# UMD Analysis Qualifying Exam/Aug06 Complex

## Problem 2

 For real ${\displaystyle s}$  consider the integral ${\displaystyle \int _{-\infty }^{\infty }{\frac {e^{ist}}{t-i}}\,dt.}$  (a) Compute the Cauchy Principal Value of the integral (when it exists) (b) For which values of ${\displaystyle s}$  is the integral convergent?

### Solution 2

Consider the complex function ${\displaystyle f(z)={\frac {e^{isz}}{z-i}}}$ . This function has a pole at ${\displaystyle z=i}$ . We can calculate ${\displaystyle \operatorname {Res} (f(z),i)=\lim _{z\to i}(z-i)f(z)=e^{-s}}$ .

Consider the contour ${\displaystyle \Gamma _{R}}$  composed of the upper half circle ${\displaystyle C_{R}}$  centered at the origin with radius ${\displaystyle R}$  traversed counter-clockwise and the other part being the interval ${\displaystyle [-R,R]}$  on the real axis.

That is,

${\displaystyle \int _{\Gamma _{R}}f(z)\,dz=\int _{C_{R}}f(z)\,dz+\int _{-R}^{R}f(t)\,dt=2\pi i\operatorname {Res} (f,i).}$

Let us estimate the integral of ${\displaystyle f}$  along the half circle ${\displaystyle C_{R}}$ . We parametrize ${\displaystyle C_{R}}$  by the path ${\displaystyle z=Re^{i\theta }}$ , ${\displaystyle dz=Rie^{i\theta }}$  for ${\displaystyle \theta \in [0,\pi ]}$ . This gives

{\displaystyle {\begin{aligned}\left|\int _{C_{R}}f(z)\,dz\right|=&\left|\int _{0}^{\pi }{\frac {e^{isRe^{i\theta }}}{Re^{i\theta }-i}}Rie^{i\theta }\,d\theta \right|\\\leq &\int _{0}^{\pi }\left|e^{-Rs\sin(\theta )}e{iRs\cos(\theta )}{\frac {Rie^{i\theta }}{Re^{i\theta }-i}}\right|\,d\theta \\\leq &\int _{0}^{\pi }e^{-Rs\sin(\theta )}{\frac {R}{R-1}}\,d\theta .\end{aligned}}}

Break up the interval ${\displaystyle [0,\pi ]}$  into ${\displaystyle [0,\delta ]\cup [\delta ,\pi -\delta ]\cup [\pi -\delta ,\pi ]}$  for some ${\displaystyle 0<\delta <\pi /2}$ . This gives ${\displaystyle \int _{0}^{\pi }e^{-Rs\sin(\theta )}{\frac {R}{R-1}}\,d\theta =\int _{\delta }^{\pi -\delta }e^{-Rs\sin(\theta )}{\frac {R}{R-1}}\,d\theta +2\int _{0}^{\delta }e^{-Rs\sin(\theta )}{\frac {R}{R-1}}\,d\theta }$ .

Let us evaluate the first of the two integrals on the right-hand side.

{\displaystyle {\begin{aligned}\int _{\delta }^{\pi -\delta }e^{-Rs\sin(\theta )}{\frac {R}{R-1}}\,d\theta \leq &\int _{\delta }^{\pi -\delta }e^{-Rs\sin(\delta )}{\frac {R}{R-1}}\,d\theta \\=&(\pi -2\delta )e^{-Rs\sin(\delta )}{\frac {R}{R-1}}\end{aligned}}}  which tends to 0 as ${\displaystyle R\to \infty }$ . NOTE: This argument only works if we assume ${\displaystyle s>0}$ . If we try this argument for ${\displaystyle s<0}$ , we bound the integrand by ${\displaystyle e^{-Rs}{\frac {R}{R-1}}}$  instead of ${\displaystyle e^{-Rs\sin(\theta )}{\frac {R}{R-1}}}$ , but this will diverge as we send ${\displaystyle R\to \infty }$  (which implies that ${\displaystyle \int _{-R}^{R}f(t)\,dt}$  must also diverge as ${\displaystyle R\to \infty }$ . This answers part b).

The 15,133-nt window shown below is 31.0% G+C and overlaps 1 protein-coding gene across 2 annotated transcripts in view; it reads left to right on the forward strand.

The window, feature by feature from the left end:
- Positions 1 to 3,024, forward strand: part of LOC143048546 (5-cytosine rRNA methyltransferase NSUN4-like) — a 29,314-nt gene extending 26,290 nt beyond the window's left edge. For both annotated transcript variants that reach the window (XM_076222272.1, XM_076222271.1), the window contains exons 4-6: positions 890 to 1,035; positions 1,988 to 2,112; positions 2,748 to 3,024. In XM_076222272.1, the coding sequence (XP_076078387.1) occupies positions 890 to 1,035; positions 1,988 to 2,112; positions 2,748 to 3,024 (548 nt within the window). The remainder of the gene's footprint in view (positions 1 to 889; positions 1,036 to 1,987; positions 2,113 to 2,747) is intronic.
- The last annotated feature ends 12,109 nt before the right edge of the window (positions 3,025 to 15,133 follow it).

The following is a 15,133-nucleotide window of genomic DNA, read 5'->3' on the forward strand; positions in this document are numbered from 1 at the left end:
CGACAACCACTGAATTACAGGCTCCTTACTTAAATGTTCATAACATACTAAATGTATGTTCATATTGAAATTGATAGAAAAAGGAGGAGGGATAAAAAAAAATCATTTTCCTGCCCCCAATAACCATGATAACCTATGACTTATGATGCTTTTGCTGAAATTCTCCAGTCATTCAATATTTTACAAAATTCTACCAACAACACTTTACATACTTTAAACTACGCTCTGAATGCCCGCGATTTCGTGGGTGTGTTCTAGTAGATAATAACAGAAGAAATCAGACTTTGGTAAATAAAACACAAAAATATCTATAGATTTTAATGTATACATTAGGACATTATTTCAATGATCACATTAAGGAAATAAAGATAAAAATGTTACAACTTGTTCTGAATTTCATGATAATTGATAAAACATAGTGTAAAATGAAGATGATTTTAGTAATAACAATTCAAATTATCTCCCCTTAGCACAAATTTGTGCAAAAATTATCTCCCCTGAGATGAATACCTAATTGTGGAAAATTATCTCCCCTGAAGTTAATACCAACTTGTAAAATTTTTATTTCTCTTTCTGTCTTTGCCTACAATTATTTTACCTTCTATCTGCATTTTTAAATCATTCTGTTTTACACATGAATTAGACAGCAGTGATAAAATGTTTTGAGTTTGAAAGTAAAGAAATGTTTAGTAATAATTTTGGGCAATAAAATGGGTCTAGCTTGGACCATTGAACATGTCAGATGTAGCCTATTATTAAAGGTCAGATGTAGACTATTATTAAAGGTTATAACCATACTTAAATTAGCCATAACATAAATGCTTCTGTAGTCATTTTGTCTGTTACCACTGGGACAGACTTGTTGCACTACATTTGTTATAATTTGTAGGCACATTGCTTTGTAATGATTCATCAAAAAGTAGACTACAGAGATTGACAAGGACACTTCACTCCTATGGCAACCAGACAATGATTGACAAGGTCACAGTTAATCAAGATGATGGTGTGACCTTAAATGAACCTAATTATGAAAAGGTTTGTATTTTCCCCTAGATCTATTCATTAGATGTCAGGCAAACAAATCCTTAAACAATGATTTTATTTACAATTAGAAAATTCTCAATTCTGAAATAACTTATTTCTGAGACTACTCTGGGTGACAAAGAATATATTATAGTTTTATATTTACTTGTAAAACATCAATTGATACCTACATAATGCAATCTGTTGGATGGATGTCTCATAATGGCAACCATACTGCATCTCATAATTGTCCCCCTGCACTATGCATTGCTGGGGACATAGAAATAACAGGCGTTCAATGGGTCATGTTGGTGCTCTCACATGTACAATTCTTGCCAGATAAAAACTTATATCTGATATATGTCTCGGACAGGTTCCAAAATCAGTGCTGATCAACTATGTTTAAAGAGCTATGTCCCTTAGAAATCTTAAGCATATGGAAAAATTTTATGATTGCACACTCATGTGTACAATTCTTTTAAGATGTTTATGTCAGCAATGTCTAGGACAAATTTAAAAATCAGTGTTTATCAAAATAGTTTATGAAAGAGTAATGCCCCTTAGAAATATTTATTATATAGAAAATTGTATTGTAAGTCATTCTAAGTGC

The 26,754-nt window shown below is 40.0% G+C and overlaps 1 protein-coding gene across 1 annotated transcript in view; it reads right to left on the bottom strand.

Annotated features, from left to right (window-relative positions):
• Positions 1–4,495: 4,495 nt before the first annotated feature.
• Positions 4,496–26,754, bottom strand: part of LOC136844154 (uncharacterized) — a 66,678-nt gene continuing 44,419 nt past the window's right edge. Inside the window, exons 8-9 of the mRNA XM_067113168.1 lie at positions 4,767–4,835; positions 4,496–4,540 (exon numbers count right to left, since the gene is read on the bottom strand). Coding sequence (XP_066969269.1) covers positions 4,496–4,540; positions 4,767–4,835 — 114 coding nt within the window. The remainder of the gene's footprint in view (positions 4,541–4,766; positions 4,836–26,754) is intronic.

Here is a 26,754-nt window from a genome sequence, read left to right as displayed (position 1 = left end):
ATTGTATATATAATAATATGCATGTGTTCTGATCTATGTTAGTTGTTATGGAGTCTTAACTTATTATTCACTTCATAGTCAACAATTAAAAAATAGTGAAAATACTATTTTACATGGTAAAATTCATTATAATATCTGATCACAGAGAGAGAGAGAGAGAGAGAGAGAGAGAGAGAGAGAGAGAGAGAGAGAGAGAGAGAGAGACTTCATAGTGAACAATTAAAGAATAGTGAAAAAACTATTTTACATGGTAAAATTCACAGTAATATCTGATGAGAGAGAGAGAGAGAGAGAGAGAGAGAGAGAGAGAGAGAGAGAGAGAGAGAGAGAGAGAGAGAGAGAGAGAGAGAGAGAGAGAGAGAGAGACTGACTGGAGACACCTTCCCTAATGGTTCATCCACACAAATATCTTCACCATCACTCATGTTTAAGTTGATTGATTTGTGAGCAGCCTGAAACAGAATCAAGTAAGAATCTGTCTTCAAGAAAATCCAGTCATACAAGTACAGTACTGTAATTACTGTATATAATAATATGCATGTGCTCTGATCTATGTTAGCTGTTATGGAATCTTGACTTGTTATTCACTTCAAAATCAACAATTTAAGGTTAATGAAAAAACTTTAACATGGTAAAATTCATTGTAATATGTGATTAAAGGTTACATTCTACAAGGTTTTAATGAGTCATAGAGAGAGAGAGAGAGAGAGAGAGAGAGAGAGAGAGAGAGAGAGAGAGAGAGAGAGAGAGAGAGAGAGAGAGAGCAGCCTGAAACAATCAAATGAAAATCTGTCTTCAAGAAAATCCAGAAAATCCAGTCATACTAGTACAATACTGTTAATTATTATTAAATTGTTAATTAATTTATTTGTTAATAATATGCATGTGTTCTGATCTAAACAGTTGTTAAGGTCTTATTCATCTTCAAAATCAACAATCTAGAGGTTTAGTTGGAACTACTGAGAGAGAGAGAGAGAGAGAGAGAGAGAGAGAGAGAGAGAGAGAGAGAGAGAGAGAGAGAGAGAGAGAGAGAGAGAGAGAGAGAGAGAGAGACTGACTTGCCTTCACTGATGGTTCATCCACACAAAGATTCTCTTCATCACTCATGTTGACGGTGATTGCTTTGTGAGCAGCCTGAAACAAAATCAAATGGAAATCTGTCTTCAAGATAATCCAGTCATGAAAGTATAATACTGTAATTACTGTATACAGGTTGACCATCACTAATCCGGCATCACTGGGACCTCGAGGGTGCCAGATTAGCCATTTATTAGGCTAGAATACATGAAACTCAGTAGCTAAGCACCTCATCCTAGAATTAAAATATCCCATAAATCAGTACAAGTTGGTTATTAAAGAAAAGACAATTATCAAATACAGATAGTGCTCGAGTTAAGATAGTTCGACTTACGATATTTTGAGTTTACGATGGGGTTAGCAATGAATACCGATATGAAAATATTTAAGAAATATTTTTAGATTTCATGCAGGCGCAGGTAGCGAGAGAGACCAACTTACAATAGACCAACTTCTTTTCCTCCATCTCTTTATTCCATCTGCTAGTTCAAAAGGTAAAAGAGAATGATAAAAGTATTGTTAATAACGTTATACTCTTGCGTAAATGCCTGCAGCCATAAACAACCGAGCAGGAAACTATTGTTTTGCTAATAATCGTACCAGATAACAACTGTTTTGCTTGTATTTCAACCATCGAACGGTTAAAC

As for the other integral, {\displaystyle {\begin{aligned}2\int _{0}^{\delta }e^{-Rs\sin(\theta )}{\frac {R}{R-1}}\,d\theta \leq 2\int _{0}^{\delta }{\frac {R}{R-1}}\,d\theta =2\delta {\frac {R}{R-1}}\end{aligned}}}  which tends to ${\displaystyle 2\delta }$  as ${\displaystyle R\to \infty }$ .

Therefore, we've shown that ${\displaystyle \lim _{R\to \infty }\left|\int _{C_{R}}f(z)\,dz\right|\leq 2\delta }$ . But ${\displaystyle 0<\delta <\pi /2}$  was arbitrary, hence we can say that the integral vanishes.

Therefore, ${\displaystyle 2\pi ie^{-s}=\lim _{R\to \infty }(\int _{C_{R}}f(z)\,dz+\int _{-R}^{R}f(t)\,dt)=0+\int _{-\infty }^{\infty }{\frac {e^{ist}}{t-i}}\,dt.}$

## Problem 4

 Let ${\displaystyle D=\{|z|<1\}}$  have boundary ${\displaystyle S=\{|z|=1\}}$ . For ${\displaystyle \zeta \in D}$  define ${\displaystyle f(z)={\frac {\zeta -z^{2}}{1-{\bar {\zeta }}z^{2}}}}$ . (a) Show that ${\displaystyle f(z)\in S}$  if and only if ${\displaystyle z\in S}$ . (b) Show that ${\displaystyle f}$  has at least one fixed point ${\displaystyle \omega \in S}$ .

### Solution 4

#### 4a

Consider ${\displaystyle g(z)={\frac {\zeta -z}{1-{\bar {\zeta }}z}}}$  and ${\displaystyle h(z)=z^{2}}$ . Then ${\displaystyle f(z)=g\circ h(z)}$ . We know that ${\displaystyle h(z)}$  is a conformal map from ${\displaystyle D}$  to ${\displaystyle D}$  and moreover, ${\displaystyle f(z)\in S}$  if an only if ${\displaystyle z\in S}$ . The same is true for ${\displaystyle h(z)}$ , that is, ${\displaystyle h(z)=z^{2}\in S}$  if any only if ${\displaystyle z\in S}$ . Therefore, ${\displaystyle f(z)=g\circ h(z)}$  if and only if ${\displaystyle z\in S}$ .

#### 4b

If ${\displaystyle \omega }$  is a fixed point of ${\displaystyle f(z)}$ , then ${\displaystyle f(\omega )={\frac {\zeta -\omega ^{2}}{1-{\bar {\zeta }}\omega ^{2}}}=\omega }$ . Rearranging gives ${\displaystyle {\overline {\zeta }}\omega ^{3}-\omega ^{2}-\omega +\zeta .}$  By the fundamental theorem of algebra, we are guaranteed 3 solutions to this equation in the complex plane. All that we need to show is that at least on of these solutions lie on the circle n the circle ${\displaystyle |\omega |=1}$ .

## Problem 6

 Let ${\displaystyle {\mathcal {F}}}$  be a family of entire functions. For ${\displaystyle n=0,\pm 1,\pm 2,...}$  define the domains ${\displaystyle D_{n}=\{n-2 . If ${\displaystyle {\mathcal {F}}}$  is normal (i.e. convergence to ${\displaystyle \infty }$  is allowed) on each ${\displaystyle D_{n}}$  show that ${\displaystyle {\mathcal {F}}}$  is normal on ${\displaystyle \mathbb {C} }$ .